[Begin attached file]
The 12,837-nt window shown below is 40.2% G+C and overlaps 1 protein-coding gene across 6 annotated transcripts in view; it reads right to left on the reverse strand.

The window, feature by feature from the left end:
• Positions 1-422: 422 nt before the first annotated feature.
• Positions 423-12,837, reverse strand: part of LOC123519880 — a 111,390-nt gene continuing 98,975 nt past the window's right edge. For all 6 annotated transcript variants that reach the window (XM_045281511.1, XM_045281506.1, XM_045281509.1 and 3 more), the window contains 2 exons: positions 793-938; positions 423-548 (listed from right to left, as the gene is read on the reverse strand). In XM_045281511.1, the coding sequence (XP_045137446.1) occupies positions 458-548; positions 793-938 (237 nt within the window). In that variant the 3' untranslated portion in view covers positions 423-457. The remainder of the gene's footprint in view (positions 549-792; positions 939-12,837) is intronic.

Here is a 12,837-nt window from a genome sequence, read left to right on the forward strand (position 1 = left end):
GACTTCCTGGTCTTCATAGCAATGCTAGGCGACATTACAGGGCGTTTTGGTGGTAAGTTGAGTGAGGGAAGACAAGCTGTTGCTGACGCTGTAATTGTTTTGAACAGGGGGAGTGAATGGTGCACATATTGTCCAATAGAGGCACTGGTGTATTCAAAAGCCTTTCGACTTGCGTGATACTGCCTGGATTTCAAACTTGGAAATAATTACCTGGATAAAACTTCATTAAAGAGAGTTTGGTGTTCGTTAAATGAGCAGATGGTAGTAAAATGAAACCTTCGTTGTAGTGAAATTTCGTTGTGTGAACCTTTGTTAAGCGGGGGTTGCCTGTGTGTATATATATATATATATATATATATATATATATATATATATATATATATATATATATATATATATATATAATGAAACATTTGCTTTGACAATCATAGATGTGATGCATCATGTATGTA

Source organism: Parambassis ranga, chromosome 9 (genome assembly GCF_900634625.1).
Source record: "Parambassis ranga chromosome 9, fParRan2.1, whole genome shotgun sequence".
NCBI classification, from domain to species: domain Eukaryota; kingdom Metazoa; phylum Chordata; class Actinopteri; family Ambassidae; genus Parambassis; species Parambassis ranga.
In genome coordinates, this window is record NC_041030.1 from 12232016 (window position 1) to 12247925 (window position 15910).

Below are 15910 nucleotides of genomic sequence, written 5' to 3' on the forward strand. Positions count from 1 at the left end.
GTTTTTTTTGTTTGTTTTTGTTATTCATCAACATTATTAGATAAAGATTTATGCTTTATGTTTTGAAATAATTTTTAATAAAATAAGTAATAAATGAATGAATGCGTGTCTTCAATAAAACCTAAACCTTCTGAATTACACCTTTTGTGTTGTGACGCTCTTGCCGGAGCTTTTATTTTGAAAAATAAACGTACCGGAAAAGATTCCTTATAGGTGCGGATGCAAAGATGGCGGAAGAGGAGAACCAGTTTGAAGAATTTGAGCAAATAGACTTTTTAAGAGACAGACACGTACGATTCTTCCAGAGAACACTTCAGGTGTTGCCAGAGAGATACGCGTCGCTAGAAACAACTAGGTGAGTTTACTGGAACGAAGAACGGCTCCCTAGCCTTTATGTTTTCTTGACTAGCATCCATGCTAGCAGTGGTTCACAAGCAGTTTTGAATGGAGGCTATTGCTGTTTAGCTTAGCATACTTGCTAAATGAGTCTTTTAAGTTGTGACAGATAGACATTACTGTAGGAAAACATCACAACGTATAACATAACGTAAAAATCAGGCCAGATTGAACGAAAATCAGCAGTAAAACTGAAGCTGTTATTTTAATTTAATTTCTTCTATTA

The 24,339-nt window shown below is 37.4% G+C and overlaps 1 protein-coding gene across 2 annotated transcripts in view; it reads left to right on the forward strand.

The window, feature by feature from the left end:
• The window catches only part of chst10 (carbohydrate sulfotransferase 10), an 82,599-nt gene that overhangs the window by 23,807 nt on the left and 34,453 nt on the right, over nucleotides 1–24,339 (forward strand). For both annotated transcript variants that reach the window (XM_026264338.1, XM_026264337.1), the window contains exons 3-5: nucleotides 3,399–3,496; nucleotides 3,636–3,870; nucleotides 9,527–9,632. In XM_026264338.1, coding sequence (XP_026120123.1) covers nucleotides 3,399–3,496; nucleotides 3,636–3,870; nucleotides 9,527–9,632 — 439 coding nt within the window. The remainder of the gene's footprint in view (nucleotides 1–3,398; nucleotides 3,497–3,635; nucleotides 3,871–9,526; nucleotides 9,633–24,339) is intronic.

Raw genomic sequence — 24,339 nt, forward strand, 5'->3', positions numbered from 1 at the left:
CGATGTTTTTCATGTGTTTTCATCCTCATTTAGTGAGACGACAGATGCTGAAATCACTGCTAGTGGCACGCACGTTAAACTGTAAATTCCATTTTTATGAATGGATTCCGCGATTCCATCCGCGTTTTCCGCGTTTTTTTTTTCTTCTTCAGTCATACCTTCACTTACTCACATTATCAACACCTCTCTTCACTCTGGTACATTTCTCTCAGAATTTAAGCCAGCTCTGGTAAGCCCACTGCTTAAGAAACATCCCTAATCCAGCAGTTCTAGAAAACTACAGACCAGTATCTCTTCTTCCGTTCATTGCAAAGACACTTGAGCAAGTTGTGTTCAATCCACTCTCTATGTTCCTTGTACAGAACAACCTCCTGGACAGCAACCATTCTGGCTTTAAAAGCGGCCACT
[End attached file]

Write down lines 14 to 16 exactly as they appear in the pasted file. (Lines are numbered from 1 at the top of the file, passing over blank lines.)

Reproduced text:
The window, feature by feature from the left end:
• The window catches only part of chst10 (carbohydrate sulfotransferase 10), an 82,599-nt gene that overhangs the window by 23,807 nt on the left and 34,453 nt on the right, over nucleotides 1–24,339 (forward strand). For both annotated transcript variants that reach the window (XM_026264338.1, XM_026264337.1), the window contains exons 3-5: nucleotides 3,399–3,496; nucleotides 3,636–3,870; nucleotides 9,527–9,632. In XM_026264338.1, coding sequence (XP_026120123.1) covers nucleotides 3,399–3,496; nucleotides 3,636–3,870; nucleotides 9,527–9,632 — 439 coding nt within the window. The remainder of the gene's footprint in view (nucleotides 1–3,398; nucleotides 3,497–3,635; nucleotides 3,871–9,526; nucleotides 9,633–24,339) is intronic.

Raw genomic sequence — 24,339 nt, forward strand, 5'->3', positions numbered from 1 at the left: